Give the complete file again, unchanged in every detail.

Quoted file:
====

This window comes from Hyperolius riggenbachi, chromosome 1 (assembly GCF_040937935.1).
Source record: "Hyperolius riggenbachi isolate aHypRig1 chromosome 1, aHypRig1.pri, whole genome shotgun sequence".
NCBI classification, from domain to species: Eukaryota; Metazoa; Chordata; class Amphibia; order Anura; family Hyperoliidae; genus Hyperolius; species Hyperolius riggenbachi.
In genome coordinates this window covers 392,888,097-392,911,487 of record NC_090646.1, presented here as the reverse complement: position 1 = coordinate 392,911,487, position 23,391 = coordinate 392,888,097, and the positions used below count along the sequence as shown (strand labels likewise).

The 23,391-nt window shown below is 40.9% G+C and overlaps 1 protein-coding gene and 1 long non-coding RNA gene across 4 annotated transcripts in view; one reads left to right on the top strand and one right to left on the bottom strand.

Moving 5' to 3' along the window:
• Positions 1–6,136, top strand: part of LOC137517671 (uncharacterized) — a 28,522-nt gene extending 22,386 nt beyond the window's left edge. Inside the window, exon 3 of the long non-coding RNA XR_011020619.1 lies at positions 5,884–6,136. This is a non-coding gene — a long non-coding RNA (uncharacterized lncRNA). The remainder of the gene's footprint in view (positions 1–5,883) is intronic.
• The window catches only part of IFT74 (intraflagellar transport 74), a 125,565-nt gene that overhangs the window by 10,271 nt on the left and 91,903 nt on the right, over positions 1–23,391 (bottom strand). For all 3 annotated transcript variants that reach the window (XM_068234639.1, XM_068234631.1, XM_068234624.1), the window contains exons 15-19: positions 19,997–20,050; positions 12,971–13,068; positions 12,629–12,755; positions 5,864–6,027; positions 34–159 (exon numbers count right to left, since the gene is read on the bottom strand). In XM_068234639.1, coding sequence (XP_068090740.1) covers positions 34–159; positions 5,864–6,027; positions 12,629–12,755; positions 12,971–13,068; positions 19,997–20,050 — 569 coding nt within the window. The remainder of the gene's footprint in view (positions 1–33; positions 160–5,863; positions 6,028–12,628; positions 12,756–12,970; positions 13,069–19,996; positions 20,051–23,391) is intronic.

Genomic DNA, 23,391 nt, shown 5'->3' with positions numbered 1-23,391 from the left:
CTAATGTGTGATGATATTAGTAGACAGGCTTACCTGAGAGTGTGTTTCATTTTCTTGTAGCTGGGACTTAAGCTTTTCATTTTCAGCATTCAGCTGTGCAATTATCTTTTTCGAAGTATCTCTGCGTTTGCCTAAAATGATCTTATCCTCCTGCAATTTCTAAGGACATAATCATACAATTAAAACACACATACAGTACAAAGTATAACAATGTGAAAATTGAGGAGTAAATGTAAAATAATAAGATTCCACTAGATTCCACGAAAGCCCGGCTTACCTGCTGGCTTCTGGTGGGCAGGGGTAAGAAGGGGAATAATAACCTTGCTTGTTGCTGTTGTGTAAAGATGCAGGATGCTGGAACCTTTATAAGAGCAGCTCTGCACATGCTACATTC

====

This window comes from Hyperolius riggenbachi, chromosome 1 (assembly GCF_040937935.1).
Source record: "Hyperolius riggenbachi isolate aHypRig1 chromosome 1, aHypRig1.pri, whole genome shotgun sequence".
NCBI classification, from domain to species: Eukaryota; Metazoa; Chordata; class Amphibia; order Anura; family Hyperoliidae; genus Hyperolius; species Hyperolius riggenbachi.
In genome coordinates this window covers 392,888,097-392,911,487 of record NC_090646.1, presented here as the reverse complement: position 1 = coordinate 392,911,487, position 23,391 = coordinate 392,888,097, and the positions used below count along the sequence as shown (strand labels likewise).

The 23,391-nt window shown below is 40.9% G+C and overlaps 1 protein-coding gene and 1 long non-coding RNA gene across 4 annotated transcripts in view; one reads left to right on the top strand and one right to left on the bottom strand.

Moving 5' to 3' along the window:
• Positions 1–6,136, top strand: part of LOC137517671 (uncharacterized) — a 28,522-nt gene extending 22,386 nt beyond the window's left edge. Inside the window, exon 3 of the long non-coding RNA XR_011020619.1 lies at positions 5,884–6,136. This is a non-coding gene — a long non-coding RNA (uncharacterized lncRNA). The remainder of the gene's footprint in view (positions 1–5,883) is intronic.
• The window catches only part of IFT74 (intraflagellar transport 74), a 125,565-nt gene that overhangs the window by 10,271 nt on the left and 91,903 nt on the right, over positions 1–23,391 (bottom strand). For all 3 annotated transcript variants that reach the window (XM_068234639.1, XM_068234631.1, XM_068234624.1), the window contains exons 15-19: positions 19,997–20,050; positions 12,971–13,068; positions 12,629–12,755; positions 5,864–6,027; positions 34–159 (exon numbers count right to left, since the gene is read on the bottom strand). In XM_068234639.1, coding sequence (XP_068090740.1) covers positions 34–159; positions 5,864–6,027; positions 12,629–12,755; positions 12,971–13,068; positions 19,997–20,050 — 569 coding nt within the window. The remainder of the gene's footprint in view (positions 1–33; positions 160–5,863; positions 6,028–12,628; positions 12,756–12,970; positions 13,069–19,996; positions 20,051–23,391) is intronic.

Genomic DNA, 23,391 nt, shown 5'->3' with positions numbered 1-23,391 from the left:
CTAATGTGTGATGATATTAGTAGACAGGCTTACCTGAGAGTGTGTTTCATTTTCTTGTAGCTGGGACTTAAGCTTTTCATTTTCAGCATTCAGCTGTGCAATTATCTTTTTCGAAGTATCTCTGCGTTTGCCTAAAATGATCTTATCCTCCTGCAATTTCTAAGGACATAATCATACAATTAAAACACACATACAGTACAAAGTATAACAATGTGAAAATTGAGGAGTAAATGTAAAATAATAAGATTCCACTAGATTCCACGAAAGCCCGGCTTACCTGCTGGCTTCTGGTGGGCAGGGGTAAGAAGGGGAATAATAACCTTGCTTGTTGCTGTTGTGTAAAGATGCAGGATGCTGGAACCTTTATAAGAGCAGCTCTGCACATGCTACATTC